Or, a post for Des (who does this), because Des loves sour ales. So does Fuz, for that matter but he gets to come down and try some whereas Des is on the East Coast and I get to rub her nose in it just a little more…
What? I never said I was above such things?
Moving on! I was invited to Cascade Ale House to try a few of their beers and listen to their plans for the future. Cascade has been a fixture (and shining spot) for sour ales in Portland for quite a few years and now they have plans to develop more space to serve sour ales in.
I hadn’t been in the production area in quite some time, so I was surprised to see huge tanks where many barrels used to be. They also had a bottling machine, adapted from one that used to bottle champagne, so they could bottle in house. Kevin, their lead blender, told me that they had to wait until the beer was bottled before putting labels on it because they wouldn’t know what the ABV of the beer was until practically the day of bottling.
And alllll that stuff is going to get moved out to a storage warehouse near Beaverton, where the kegs that used to be at Cascade have been moved to. This is going to open up the retail space a whole lot (the head chef at Cascade seemed especially thrilled to have a large kitchen) the brewers were looking forward to the possibility of new creations. They let us sample a few current (or soon to be released beers) and here are my notes:
A definite nose of amaretto, which was just restrained enough on the sour that I could appreciate it. Apparently the almond flavor came from the brewing process-the pits of the apricot, I’m told-and not from any other barrel or flavor additions. It made for a study in contrasts, as the amaretto nose was sweeter, blunting the tarter liquid.
With a wheat ale base, this too has a sweetly fragrant nose that, once again is a pleasant contrast to the tart quality of the beer. This one seems a bit more sour than the apricot but the fruit character is dominant and the beer tastes pretty clean, as though they really captured the tartness of the blackberry over any other flavors.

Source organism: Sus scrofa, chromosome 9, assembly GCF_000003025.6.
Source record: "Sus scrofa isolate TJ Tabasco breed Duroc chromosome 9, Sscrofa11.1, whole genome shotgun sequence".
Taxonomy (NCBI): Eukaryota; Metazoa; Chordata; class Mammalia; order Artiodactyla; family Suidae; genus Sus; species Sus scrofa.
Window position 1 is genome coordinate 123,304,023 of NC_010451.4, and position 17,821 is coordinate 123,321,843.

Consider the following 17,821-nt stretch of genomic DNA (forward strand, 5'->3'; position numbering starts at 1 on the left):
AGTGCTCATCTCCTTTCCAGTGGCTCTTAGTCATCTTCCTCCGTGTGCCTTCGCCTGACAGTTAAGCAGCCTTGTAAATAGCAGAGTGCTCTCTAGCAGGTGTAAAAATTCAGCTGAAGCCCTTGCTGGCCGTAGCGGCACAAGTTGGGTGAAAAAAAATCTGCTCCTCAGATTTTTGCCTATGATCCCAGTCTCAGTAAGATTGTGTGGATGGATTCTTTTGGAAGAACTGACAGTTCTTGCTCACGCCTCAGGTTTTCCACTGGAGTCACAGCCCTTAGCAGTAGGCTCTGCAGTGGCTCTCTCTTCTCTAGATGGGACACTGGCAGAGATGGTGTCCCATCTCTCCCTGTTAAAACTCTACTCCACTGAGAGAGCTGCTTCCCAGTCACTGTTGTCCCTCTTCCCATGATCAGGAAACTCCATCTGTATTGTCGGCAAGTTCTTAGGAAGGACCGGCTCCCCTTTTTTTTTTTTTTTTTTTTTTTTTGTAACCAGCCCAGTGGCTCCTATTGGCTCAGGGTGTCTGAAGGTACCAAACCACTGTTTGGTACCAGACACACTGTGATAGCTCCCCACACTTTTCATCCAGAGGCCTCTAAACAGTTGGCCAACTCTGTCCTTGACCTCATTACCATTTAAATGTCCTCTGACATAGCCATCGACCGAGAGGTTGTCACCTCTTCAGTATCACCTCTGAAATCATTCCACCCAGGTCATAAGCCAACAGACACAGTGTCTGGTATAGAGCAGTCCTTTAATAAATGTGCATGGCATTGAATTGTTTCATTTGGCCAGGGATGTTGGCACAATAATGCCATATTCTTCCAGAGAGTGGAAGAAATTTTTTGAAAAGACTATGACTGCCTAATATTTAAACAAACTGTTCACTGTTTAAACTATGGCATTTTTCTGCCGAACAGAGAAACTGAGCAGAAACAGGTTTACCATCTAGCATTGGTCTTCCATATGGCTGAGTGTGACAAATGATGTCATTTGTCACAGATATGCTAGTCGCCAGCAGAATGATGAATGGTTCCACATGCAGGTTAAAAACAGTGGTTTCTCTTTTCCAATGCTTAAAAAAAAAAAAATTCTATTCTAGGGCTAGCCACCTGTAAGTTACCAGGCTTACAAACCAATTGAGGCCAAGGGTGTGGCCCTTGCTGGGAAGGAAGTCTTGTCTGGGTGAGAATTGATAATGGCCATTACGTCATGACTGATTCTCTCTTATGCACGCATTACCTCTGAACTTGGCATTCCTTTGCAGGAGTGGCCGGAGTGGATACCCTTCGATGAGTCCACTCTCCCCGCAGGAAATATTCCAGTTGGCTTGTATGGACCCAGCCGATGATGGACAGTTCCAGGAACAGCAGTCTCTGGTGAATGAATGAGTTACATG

This beer was too sour for me; with it’s sour pie and bing cherries, the sour flavors were quite strong. It had a warm nose, with a hint of spice and this reappeared in the finish on the sides of my tongue. That seemed kind of interesting and although this beer isn’t for me, it’s definitely for someone because that spice note gives it some depth.
Sang Rouge 2013
This beer was unique because it was the only one of the four that did not have any fruit added to it, merely soured and kept in pinot noir barrels. I could even pick up a bit of maltiness in the nose! But the sour element kicked up sharply after half a beat on my tongue, fought with the effervescence for space and then everything cleared out. It felt sparkly! I was told by one of the brewers, Steve, that it was based off a Flanders Red style and I can see it, even if it is coming on a bit stronger than the Dutchesse does.
So that’s it! Cascade is expanding and their lineup of ales proves that they’ve earned that expansion. I look forward to seeing what they come up with in the future.